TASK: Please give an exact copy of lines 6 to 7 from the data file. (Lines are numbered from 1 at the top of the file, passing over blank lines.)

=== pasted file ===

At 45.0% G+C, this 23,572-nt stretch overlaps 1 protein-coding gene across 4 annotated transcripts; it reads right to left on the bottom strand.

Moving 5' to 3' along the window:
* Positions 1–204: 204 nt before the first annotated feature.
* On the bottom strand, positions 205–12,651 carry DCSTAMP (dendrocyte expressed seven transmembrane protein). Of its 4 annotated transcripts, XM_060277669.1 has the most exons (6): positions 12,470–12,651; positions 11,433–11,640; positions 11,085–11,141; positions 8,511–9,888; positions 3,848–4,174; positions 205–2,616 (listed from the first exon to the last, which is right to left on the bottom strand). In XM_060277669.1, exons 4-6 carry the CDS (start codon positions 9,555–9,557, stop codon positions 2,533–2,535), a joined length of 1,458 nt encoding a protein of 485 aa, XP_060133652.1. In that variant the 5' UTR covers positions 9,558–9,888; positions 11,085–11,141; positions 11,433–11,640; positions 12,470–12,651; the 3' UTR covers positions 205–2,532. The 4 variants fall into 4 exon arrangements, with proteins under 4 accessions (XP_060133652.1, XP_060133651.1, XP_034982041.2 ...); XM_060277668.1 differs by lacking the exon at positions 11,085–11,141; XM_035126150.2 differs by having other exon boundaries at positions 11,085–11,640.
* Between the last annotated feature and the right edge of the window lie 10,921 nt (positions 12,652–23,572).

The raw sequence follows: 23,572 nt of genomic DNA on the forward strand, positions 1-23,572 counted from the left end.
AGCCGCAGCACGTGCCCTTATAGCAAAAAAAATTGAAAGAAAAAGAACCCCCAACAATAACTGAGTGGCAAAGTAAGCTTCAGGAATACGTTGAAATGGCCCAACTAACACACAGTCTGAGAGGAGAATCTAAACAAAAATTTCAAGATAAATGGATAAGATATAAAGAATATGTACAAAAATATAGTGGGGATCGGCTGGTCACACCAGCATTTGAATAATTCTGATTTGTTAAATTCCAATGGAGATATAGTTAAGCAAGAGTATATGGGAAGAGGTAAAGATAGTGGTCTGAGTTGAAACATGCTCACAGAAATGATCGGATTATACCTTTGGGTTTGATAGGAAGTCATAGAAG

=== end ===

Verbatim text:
The raw sequence follows: 23,572 nt of genomic DNA on the forward strand, positions 1-23,572 counted from the left end.
AGCCGCAGCACGTGCCCTTATAGCAAAAAAAATTGAAAGAAAAAGAACCCCCAACAATAACTGAGTGGCAAAGTAAGCTTCAGGAATACGTTGAAATGGCCCAACTAACACACAGTCTGAGAGGAGAATCTAAACAAAAATTTCAAGATAAATGGATAAGATATAAAGAATATGTACAAAAATATAGTGGGGATCGGCTGGTCACACCAGCATTTGAATAATTCTGATTTGTTAAATTCCAATGGAGATATAGTTAAGCAAGAGTATATGGGAAGAGGTAAAGATAGTGGTCTGAGTTGAAACATGCTCACAGAAATGATCGGATTATACCTTTGGGTTTGATAGGAAGTCATAGAAG